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Ġ (minuscule: ġ) is a letter of the Latin script, formed from G with the addition of a dot above the letter.
Ġ is used in some Arabic transliteration schemes, such as DIN 31635 and ISO 233, to represent the letter غ (ġain).
In the Standard Tunisian Alphabet  Ġ is used in Tunisian Arabic to represent the voiced pharyngeal fricative /ʕ/. Whereas it uses Ğ to represent the voiced uvular fricative /ʁ/.
Ġ is used in the romanization of Classical or Eastern Armenian to represent the letter Ղ/ղ (ġat).
Ġ is present in the Chechen Latin alphabet, created in the 1990s. The Cyrillic equivalent is гI, which represents the sound /ɣ/.
Ġ is used in some dialects of Inupiat to represent the voiced uvular fricative /ʁ/.
Ġ was formerly used in Irish to represent the lenited form of G. The digraph gh is now used.
Ġ is the 7th letter of the Maltese alphabet, preceded by F and followed by G. It represents the voiced postalveolar affricate [dʒ].
⟨ġ⟩ is sometimes (about 16th century) used to represent real [g], to distinguish it from the letter g which represented the consonant [j].
⟨Ġ⟩ is sometimes used in modern scholarly transcripts of Old English to represent [j] or [dʒ] (after ⟨n⟩), to distinguish it from ⟨g⟩ pronounced as /ɣ/, which is otherwise spelled identically. The digraph ⟨cg⟩ was also used to represent [dʒ].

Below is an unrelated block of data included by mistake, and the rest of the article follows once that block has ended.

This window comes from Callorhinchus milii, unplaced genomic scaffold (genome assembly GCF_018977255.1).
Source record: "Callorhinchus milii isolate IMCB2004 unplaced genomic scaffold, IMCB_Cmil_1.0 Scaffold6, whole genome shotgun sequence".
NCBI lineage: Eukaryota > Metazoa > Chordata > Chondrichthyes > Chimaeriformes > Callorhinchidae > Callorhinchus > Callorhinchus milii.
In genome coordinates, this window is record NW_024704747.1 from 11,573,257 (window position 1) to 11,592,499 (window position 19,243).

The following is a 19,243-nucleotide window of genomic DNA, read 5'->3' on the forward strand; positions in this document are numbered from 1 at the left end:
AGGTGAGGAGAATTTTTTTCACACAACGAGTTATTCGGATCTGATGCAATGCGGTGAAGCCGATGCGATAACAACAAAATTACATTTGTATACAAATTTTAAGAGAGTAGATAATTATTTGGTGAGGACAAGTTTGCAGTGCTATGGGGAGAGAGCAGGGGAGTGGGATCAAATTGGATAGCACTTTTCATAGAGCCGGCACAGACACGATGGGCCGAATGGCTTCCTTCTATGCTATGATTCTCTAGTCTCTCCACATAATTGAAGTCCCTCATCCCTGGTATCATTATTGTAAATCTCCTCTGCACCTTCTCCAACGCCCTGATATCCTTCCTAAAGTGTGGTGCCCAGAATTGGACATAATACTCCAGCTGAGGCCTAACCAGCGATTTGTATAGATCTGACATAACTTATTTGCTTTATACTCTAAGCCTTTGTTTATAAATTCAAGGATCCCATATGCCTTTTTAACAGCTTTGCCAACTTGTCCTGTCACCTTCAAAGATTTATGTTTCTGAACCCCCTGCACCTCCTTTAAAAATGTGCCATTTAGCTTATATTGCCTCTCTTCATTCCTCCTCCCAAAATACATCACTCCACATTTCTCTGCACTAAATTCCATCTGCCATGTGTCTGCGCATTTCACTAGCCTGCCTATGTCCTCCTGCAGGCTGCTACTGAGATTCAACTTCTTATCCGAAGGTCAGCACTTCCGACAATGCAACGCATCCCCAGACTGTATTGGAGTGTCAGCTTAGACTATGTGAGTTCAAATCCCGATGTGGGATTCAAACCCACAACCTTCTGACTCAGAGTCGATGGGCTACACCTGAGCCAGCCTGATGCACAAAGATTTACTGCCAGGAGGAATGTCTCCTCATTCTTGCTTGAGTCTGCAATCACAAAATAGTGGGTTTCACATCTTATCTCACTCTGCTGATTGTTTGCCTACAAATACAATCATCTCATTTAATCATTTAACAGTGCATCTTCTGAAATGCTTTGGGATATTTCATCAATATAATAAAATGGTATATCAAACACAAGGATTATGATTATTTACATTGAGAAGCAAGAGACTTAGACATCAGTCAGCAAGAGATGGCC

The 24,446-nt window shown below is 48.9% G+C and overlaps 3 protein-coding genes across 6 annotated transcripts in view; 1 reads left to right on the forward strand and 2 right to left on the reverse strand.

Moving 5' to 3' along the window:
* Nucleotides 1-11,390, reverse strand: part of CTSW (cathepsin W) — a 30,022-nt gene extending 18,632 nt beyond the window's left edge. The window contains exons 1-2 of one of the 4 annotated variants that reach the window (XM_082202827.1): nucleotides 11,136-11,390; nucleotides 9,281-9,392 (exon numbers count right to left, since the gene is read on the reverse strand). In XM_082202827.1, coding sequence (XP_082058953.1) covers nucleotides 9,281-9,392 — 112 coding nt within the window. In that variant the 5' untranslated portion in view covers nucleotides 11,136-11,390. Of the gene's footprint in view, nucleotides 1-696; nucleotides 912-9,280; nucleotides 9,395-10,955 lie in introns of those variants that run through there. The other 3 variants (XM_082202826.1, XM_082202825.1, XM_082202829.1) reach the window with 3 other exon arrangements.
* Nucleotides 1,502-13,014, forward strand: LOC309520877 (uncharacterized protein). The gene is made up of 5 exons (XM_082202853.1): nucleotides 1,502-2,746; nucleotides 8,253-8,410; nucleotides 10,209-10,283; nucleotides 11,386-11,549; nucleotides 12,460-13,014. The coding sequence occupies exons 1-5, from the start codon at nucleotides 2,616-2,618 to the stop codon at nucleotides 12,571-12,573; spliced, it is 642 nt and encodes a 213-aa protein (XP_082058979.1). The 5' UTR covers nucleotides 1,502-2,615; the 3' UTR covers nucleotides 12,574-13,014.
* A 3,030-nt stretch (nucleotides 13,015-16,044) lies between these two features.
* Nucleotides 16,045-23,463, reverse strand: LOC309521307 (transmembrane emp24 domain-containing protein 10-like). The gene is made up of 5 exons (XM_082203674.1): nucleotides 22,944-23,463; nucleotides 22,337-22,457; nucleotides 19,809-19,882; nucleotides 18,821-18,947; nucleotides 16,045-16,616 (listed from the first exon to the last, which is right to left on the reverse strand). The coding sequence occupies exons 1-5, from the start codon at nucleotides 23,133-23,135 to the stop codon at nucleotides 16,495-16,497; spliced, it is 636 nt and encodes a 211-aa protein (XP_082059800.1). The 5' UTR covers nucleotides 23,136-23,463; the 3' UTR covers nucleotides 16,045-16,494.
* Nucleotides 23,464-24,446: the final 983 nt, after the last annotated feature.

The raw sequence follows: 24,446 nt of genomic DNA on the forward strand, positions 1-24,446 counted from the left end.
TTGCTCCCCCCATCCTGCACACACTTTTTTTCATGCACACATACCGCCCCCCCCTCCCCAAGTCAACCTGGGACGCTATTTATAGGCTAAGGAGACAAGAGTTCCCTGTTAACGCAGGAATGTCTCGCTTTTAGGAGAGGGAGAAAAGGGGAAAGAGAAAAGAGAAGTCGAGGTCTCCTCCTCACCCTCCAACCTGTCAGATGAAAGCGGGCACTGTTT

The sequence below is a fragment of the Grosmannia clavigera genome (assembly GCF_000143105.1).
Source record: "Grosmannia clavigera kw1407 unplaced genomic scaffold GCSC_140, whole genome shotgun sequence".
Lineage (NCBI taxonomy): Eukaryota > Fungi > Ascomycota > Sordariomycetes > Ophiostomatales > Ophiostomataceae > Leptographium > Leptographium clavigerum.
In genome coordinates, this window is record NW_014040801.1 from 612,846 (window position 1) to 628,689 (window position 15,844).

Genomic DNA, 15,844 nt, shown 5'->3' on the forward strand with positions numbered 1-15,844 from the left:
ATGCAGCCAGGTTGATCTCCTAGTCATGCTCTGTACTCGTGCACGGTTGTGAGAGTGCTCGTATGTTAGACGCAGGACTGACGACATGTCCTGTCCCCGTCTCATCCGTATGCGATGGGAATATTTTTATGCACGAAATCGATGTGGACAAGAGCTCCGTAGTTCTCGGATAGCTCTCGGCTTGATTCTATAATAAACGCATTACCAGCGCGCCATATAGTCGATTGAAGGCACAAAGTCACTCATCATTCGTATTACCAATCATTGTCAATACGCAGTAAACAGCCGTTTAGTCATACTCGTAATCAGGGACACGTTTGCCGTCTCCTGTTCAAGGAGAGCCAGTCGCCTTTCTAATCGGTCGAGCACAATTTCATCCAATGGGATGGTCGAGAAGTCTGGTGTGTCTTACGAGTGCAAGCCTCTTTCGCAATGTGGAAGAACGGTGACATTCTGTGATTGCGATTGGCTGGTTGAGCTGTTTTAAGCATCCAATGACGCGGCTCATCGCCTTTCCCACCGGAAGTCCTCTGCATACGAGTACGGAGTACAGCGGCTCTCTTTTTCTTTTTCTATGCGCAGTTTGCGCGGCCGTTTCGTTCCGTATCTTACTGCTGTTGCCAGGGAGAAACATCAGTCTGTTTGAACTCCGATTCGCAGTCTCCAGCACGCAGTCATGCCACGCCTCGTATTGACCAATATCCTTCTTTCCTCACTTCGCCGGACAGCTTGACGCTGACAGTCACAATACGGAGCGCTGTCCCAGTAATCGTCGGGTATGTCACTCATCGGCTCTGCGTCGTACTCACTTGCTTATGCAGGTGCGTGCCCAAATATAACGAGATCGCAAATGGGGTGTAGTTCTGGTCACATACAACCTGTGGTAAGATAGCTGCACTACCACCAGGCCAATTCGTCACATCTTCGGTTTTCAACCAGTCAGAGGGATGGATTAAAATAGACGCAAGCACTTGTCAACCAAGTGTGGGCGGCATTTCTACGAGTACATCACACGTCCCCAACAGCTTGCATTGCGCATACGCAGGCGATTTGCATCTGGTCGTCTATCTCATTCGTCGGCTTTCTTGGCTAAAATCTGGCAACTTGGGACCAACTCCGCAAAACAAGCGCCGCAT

⟨Ġ⟩ is used in some Ukrainian transliteration schemes, mainly ISO 9:1995, as the letter Ґ.
⟨ġ⟩ is sometimes used as a phonetic symbol transcribing [ɣ] or [ŋ].
ISO 8859-3 (Latin-3) includes Ġ at D5 and ġ at F5 for use in Maltese, and ISO 8859-14 (Latin-8) includes Ġ at B2 and ġ at B3 for use in Irish.
Precomposed characters for Ġ and ġ have been present in Unicode since version 1.0. As part of WGL4, it can be expected to display correctly on most computer systems.
|LATIN CAPITAL LETTER G WITH DOT ABOVE|
LATIN CAPITAL LETTER G + COMBINING DOT ABOVE
|LATIN SMALL LETTER G WITH DOT ABOVE|
LATIN SMALL LETTER G + COMBINING DOT ABOVE
OpenAI's GPT-2 uses 0xC4 0xA0 (Ġ) as the start of a word in its tokens.
- ^ The Standard Tunisian Alphabet or Tunisian Alphabet (in Tunisian: l'Alphabet t'Tounsiy) is a phonemic Latin-based Alphabet used to write down Tunisian. It uses the 26 main letters alongside other additional latin letters. It isn't yet official to use and not famous amongst Tunisians, but is still a good way to use it writing Tunisian if considering Latin as the Alphabet.
- ^ Koryakov, Yuri B. (2002). Atlas of Caucasian Languages (PDF). Moscow: Institute of Linguistics, Russian Academy of Sciences. pp. 6–7.
- ^ "Symbol Codes | Irish, Old Irish and Manx". Pennsylvania State University. 21 April 2017. Retrieved 10 January 2023.
- ^ Robert D. Hoberman (2007). Kaye, Alan S. (ed.). "Chapter 13. Maltese Morphology" (PDF). Morphologies of Asia and Africa. Winona Lake, Ind.: Eisenbrauns: 258. ISBN 978-1-57506-109-2. Retrieved 10 January 2023.
- ^ Daniel Paul O'Donnell. "The Pronunciation of Old English". University of Lethbridge Personal Web Sites. Retrieved 26 October 2022.
- ^ "Why \u0120 (Ġ) is in so many pairs? · Issue #80 · openai/GPT-2". GitHub.